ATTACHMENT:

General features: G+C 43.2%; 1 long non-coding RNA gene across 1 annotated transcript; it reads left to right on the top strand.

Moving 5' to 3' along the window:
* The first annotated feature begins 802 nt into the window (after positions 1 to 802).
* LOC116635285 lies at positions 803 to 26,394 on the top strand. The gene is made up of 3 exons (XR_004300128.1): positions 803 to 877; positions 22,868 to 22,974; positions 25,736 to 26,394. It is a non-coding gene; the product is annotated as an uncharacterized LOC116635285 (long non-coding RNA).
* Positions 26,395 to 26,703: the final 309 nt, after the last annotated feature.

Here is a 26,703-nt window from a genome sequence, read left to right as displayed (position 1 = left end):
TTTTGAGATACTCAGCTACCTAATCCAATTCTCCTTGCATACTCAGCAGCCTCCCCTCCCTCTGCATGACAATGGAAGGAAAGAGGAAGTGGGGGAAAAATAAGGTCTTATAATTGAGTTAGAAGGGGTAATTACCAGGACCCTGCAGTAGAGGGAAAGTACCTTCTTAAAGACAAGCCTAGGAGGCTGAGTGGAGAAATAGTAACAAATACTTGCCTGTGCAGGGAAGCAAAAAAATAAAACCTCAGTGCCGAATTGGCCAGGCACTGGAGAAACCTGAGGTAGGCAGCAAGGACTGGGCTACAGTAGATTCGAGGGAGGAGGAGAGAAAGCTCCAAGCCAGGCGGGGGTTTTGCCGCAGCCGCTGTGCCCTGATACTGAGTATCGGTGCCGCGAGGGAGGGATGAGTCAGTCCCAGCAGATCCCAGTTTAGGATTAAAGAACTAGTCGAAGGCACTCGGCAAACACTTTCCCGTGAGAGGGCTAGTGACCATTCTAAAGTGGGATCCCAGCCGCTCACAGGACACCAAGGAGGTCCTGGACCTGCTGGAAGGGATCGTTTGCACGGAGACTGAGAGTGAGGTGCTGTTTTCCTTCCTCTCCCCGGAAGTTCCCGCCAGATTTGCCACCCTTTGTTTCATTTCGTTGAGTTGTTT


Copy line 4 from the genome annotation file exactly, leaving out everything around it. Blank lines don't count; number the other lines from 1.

* LOC116635285 lies at positions 803 to 26,394 on the top strand. The gene is made up of 3 exons (XR_004300128.1): positions 803 to 877; positions 22,868 to 22,974; positions 25,736 to 26,394. It is a non-coding gene; the product is annotated as an uncharacterized LOC116635285 (long non-coding RNA).